LinkSpace is developing a reusable second stage, in addition to the reusable first stage, is anticipated for in a future vehicle, such as New Line 3.
ExPace is a subsidiary of missileer China Aerospace Science and Industry Corporation.
ExPace’s line of Kuaizhou rockets use solid rocket motors.
Kuaizhou 1 (KZ-1):
200 kg (440 lb) to SSO; First launch: 2013;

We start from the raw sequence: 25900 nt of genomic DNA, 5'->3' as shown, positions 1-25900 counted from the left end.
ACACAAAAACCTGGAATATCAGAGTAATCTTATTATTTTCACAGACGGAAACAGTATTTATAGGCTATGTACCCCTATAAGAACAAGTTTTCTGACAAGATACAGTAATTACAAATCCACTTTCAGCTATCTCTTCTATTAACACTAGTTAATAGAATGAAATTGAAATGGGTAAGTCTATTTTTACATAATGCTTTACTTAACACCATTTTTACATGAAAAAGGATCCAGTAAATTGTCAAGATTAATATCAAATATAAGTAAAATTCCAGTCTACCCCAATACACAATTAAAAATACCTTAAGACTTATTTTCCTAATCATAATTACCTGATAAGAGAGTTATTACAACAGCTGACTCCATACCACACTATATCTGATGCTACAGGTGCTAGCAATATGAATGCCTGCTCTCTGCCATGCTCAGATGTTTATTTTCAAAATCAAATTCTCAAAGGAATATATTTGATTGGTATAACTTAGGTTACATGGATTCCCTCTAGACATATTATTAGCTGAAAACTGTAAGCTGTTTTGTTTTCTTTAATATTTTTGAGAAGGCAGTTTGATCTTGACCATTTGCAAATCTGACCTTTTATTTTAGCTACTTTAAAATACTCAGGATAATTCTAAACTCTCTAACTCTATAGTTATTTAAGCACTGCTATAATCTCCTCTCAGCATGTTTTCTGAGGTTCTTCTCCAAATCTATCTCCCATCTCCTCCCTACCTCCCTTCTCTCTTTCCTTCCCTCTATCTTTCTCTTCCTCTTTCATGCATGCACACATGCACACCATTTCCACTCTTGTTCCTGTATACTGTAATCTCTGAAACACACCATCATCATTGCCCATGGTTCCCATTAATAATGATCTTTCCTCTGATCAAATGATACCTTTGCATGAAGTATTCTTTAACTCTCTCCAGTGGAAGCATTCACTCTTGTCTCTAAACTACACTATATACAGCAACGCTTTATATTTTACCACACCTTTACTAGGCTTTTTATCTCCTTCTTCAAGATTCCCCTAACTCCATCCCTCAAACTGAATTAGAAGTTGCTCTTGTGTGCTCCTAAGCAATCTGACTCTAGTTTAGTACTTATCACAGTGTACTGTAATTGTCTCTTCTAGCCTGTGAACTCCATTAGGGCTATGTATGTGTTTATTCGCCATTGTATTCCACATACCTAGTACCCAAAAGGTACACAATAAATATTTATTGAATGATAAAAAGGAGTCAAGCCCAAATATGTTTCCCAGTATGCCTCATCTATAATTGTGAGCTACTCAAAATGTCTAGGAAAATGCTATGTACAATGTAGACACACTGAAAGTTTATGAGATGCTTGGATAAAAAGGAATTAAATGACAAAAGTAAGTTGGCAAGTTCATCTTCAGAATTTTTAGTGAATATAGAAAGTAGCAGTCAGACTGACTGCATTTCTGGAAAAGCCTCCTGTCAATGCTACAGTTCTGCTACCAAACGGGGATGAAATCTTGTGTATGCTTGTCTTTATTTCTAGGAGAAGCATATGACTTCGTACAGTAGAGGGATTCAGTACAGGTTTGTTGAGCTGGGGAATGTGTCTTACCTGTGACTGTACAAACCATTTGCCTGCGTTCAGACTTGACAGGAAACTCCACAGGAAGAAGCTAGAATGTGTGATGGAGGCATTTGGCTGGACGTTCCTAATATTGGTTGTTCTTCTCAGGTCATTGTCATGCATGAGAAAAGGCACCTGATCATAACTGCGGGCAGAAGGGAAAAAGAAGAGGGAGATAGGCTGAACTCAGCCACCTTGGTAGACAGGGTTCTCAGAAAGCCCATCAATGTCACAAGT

300 kg (660 lb) to LEO; First launch: 2017;
Kuaizhou 11 (KZ-11):
2.2m diameter; 2.2-2.6m payload fairing; 78t lift-off mass; 1.5t to LEO; 1t to SSO; $10,000/kg;
First launch: projected 2018;
Brian Wang is a Futurist Thought Leader and a popular Science blogger with 1 million readers per month. His blog Nextbigfuture.com is ranked #1 Science News Blog. It covers many disruptive technology and trends including Space, Robotics, Artificial Intelligence, Medicine, Anti-aging Biotechnology, and Nanotechnology.